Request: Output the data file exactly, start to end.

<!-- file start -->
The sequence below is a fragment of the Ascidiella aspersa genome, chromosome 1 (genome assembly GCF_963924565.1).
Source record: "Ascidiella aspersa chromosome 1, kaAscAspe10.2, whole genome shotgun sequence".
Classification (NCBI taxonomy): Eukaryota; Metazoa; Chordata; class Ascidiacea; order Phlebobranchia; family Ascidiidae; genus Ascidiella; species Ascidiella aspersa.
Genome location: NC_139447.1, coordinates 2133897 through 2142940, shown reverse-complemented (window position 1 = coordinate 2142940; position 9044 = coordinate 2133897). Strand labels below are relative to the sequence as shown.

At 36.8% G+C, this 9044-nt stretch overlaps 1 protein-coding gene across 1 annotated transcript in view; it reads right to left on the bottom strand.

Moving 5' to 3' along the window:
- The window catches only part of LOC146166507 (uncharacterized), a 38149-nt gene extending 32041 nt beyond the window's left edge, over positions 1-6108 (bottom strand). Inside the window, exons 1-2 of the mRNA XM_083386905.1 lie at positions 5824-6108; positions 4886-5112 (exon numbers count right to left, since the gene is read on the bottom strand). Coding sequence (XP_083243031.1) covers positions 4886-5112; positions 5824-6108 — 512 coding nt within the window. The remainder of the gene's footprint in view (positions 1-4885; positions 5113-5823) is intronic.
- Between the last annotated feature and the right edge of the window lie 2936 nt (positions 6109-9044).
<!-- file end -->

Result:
The sequence below is a fragment of the Ascidiella aspersa genome, chromosome 1 (genome assembly GCF_963924565.1).
Source record: "Ascidiella aspersa chromosome 1, kaAscAspe10.2, whole genome shotgun sequence".
Classification (NCBI taxonomy): Eukaryota; Metazoa; Chordata; class Ascidiacea; order Phlebobranchia; family Ascidiidae; genus Ascidiella; species Ascidiella aspersa.
Genome location: NC_139447.1, coordinates 2133897 through 2142940, shown reverse-complemented (window position 1 = coordinate 2142940; position 9044 = coordinate 2133897). Strand labels below are relative to the sequence as shown.

At 36.8% G+C, this 9044-nt stretch overlaps 1 protein-coding gene across 1 annotated transcript in view; it reads right to left on the bottom strand.

Moving 5' to 3' along the window:
- The window catches only part of LOC146166507 (uncharacterized), a 38149-nt gene extending 32041 nt beyond the window's left edge, over positions 1-6108 (bottom strand). Inside the window, exons 1-2 of the mRNA XM_083386905.1 lie at positions 5824-6108; positions 4886-5112 (exon numbers count right to left, since the gene is read on the bottom strand). Coding sequence (XP_083243031.1) covers positions 4886-5112; positions 5824-6108 — 512 coding nt within the window. The remainder of the gene's footprint in view (positions 1-4885; positions 5113-5823) is intronic.
- Between the last annotated feature and the right edge of the window lie 2936 nt (positions 6109-9044).